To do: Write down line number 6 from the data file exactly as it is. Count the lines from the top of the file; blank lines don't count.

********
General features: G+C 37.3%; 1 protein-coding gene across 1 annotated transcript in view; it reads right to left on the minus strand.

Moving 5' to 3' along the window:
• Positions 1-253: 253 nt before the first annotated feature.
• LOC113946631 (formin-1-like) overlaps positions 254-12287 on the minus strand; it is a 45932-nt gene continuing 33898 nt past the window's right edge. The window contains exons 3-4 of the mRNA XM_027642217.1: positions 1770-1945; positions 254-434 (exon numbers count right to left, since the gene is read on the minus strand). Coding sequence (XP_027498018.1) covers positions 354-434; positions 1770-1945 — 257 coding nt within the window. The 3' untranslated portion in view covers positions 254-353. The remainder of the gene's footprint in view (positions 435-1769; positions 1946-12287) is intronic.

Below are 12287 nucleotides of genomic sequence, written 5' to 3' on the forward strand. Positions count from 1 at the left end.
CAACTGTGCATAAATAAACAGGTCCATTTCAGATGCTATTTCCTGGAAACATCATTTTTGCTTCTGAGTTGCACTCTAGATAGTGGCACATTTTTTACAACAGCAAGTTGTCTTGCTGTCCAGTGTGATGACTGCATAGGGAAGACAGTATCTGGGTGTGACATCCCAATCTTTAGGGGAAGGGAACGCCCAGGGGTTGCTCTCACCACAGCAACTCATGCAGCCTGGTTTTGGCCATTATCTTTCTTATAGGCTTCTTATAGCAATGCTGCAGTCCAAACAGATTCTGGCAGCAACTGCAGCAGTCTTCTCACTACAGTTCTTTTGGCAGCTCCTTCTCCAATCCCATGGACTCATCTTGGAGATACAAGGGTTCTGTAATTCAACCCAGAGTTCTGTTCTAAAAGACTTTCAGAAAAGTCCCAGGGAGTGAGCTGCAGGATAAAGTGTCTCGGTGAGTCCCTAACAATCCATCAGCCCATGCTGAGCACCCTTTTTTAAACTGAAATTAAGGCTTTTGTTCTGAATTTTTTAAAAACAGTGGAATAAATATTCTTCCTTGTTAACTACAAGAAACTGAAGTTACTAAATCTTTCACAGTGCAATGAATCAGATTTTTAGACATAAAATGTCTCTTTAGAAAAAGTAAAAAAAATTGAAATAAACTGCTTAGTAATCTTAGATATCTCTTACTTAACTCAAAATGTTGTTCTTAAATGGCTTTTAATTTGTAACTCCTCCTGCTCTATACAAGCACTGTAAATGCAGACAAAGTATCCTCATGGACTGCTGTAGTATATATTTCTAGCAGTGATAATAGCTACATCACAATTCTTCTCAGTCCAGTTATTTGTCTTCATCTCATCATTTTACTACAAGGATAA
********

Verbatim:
CAACTGTGCATAAATAAACAGGTCCATTTCAGATGCTATTTCCTGGAAACATCATTTTTGCTTCTGAGTTGCACTCTAGATAGTGGCACATTTTTTACAACAGCAAGTTGTCTTGCTGTCCAGTGTGATGACTGCATAGGGAAGACAGTATCTGGGTGTGACATCCCAATCTTTAGGGGAAGGGAACGCCCAGGGGTTGCTCTCACCACAGCAACTCATGCAGCCTGGTTTTGGCCATTATCTTTCTTATAGGCTTCTTATAGCAATGCTGCAGTCCAAACAGATTCTGGCAGCAACTGCAGCAGTCTTCTCACTACAGTTCTTTTGGCAGCTCCTTCTCCAATCCCATGGACTCATCTTGGAGATACAAGGGTTCTGTAATTCAACCCAGAGTTCTGTTCTAAAAGACTTTCAGAAAAGTCCCAGGGAGTGAGCTGCAGGATAAAGTGTCTCGGTGAGTCCCTAACAATCCATCAGCCCATGCTGAGCACCCTTTTTTAAACTGAAATTAAGGCTTTTGTTCTGAATTTTTTAAAAACAGTGGAATAAATATTCTTCCTTGTTAACTACAAGAAACTGAAGTTACTAAATCTTTCACAGTGCAATGAATCAGATTTTTAGACATAAAATGTCTCTTTAGAAAAAGTAAAAAAAATTGAAATAAACTGCTTAGTAATCTTAGATATCTCTTACTTAACTCAAAATGTTGTTCTTAAATGGCTTTTAATTTGTAACTCCTCCTGCTCTATACAAGCACTGTAAATGCAGACAAAGTATCCTCATGGACTGCTGTAGTATATATTTCTAGCAGTGATAATAGCTACATCACAATTCTTCTCAGTCCAGTTATTTGTCTTCATCTCATCATTTTACTACAAGGATAA